Pictured are potential bidders preparing to tour the Career and Technical Institute in April.
Aside from a few changes to process, the COVID-19 pandemic has not delayed the Dutchess BOCES capital project, which will bring all K-12 programs to the Salt Point Turnpike campus.
The Board of Trustees recently awarded contracts to six companies for the scope of the work.
● Worth Associates, general construction: $17,654,332
● S&O Construction Services, plumbing: $1,213,412
● C.B. Strain & Son, Inc., HVAC: $5,335,000
● Upstate Electric, electrical: $2,683,340
● Casa Builders Inc. (Friedlander Construction), sitework: $4,102,980
● United Safety LLC, hazardous materials abatement: $497,600
A pre-construction meeting was held Wednesday, May 20, with all the contractors to go over the game plan, review safety requirements, ensure all have performance bonds and the appropriate insurance. Another meeting is scheduled this week and a start date for the work may come out of it, School Business Official Matt Metzger said.
The $36.8 million project will create a new building for the alternative high school, currently housed in rented space on Dutchess Turnpike, and provide renovations at the Career and Technical Institute and Salt Point Center. For the second round of bids, the board eliminated renovating the facilities department and turning the space it occupies at SPC into classrooms and also dropped the preferred labor agreement.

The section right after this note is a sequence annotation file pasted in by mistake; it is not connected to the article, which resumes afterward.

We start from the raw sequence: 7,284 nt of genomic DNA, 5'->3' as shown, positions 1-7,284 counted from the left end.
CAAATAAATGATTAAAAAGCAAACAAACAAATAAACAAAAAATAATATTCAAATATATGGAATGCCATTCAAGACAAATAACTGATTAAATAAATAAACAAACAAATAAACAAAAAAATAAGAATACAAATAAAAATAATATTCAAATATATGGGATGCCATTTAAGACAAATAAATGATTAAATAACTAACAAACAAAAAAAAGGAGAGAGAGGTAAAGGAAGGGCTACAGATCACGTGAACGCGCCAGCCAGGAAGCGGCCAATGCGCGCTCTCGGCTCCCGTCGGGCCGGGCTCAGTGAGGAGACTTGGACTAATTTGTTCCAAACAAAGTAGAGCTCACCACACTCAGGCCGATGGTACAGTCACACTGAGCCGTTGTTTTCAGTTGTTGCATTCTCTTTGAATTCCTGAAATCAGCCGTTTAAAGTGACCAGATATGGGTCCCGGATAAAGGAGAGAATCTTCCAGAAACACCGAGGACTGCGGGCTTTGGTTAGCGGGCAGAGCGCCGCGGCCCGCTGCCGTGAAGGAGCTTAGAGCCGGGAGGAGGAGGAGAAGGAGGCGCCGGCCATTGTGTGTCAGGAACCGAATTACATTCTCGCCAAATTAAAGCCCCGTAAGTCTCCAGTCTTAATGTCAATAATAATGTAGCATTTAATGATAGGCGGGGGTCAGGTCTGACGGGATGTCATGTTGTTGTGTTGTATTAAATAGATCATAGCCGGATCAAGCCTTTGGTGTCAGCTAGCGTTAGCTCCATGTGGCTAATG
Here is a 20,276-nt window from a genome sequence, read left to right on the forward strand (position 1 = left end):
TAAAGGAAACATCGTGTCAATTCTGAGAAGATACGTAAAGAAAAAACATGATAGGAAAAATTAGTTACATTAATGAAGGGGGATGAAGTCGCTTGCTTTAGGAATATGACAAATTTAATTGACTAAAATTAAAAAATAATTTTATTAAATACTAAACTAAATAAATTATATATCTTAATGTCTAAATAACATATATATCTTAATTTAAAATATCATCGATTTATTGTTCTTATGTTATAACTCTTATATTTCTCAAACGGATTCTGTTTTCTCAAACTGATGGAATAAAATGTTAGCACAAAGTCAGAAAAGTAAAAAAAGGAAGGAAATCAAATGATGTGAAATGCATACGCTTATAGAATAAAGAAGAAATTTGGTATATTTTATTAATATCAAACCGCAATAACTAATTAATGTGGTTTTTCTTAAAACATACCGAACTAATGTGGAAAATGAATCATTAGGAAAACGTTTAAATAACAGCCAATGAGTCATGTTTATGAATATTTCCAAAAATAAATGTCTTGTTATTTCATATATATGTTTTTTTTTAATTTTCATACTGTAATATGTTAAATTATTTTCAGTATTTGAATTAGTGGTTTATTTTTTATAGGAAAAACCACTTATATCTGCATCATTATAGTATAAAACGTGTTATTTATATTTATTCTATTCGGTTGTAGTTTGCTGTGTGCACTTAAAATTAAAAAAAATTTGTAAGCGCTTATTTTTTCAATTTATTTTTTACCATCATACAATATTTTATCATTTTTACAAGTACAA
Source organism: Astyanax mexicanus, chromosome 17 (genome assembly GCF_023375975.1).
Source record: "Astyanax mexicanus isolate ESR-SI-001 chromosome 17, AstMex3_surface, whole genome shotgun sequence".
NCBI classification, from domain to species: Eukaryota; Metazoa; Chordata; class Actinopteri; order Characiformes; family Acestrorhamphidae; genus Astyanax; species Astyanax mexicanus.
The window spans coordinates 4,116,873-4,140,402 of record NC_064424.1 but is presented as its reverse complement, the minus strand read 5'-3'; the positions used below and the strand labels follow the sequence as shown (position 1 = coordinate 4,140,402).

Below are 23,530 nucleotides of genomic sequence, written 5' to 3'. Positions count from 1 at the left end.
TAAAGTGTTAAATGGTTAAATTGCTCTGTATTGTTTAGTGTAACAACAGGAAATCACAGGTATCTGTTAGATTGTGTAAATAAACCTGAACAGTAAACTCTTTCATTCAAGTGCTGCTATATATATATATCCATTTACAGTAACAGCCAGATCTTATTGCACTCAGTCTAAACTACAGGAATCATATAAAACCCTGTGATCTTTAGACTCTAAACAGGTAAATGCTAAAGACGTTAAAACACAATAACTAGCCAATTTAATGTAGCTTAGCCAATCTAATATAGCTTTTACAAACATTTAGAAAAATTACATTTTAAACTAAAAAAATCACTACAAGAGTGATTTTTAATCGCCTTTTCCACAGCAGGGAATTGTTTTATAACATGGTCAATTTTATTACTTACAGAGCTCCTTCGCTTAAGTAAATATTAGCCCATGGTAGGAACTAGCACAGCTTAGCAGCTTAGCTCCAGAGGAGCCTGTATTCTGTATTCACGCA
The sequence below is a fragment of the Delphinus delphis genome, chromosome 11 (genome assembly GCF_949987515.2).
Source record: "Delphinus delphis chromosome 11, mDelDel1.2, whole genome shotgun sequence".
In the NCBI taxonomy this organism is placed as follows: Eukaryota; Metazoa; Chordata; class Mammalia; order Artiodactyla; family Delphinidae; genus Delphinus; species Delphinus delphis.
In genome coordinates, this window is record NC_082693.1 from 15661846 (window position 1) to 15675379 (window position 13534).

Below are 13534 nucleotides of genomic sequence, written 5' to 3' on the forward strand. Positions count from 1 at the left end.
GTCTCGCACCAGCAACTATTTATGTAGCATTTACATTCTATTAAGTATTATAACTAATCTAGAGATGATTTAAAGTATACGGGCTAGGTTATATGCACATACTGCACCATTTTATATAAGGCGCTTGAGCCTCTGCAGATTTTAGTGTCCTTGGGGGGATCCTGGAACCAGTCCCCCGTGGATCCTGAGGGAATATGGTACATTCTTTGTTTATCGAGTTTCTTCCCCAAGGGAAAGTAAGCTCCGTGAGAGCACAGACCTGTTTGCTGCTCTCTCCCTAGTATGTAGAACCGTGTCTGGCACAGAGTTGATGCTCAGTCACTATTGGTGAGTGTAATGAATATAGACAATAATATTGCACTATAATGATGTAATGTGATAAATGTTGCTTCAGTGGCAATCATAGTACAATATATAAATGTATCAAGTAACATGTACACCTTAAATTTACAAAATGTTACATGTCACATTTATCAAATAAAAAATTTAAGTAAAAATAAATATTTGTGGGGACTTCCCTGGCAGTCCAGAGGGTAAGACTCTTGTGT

“By doing that, it allowed us to get done a lot of things we wanted to get done and provided about $1 million for contingencies,” Metzger said.
About 21 contractors from various trades did a pre-bid walk-through of the site in mid-April in preparation for submitting bids, Metzger said. During that tour, the group adhered to social distancing practices and nearly everyone wore masks.
By the April 29 deadline, a total of 34 contractors had submitted bids which were then read live on the Dutchess BOCES website.
“It came in 15 percent lower than the first round of bids and as Matt said you got everything you told voters you would deliver,” Russell Davidson of KG&D Architects told the board during its May 13 meeting when the request for proposals were awarded.
Interviewed later, Davidson said a number of factors contributed to the drop, including a simplified design and the pandemic itself. “Because of the economic conditions related to the pandemic we saw a very high level of competition.”
The fact that schools are closed could expedite the project.
“Without employees and students there, we can hopefully get a lot done without all the impediments we would have had if we were in session,” Metzger said, adding that it should help keep the project at least on track if not, perhaps, a bit ahead of schedule.
Occupancy of the new building is slated for September 2021.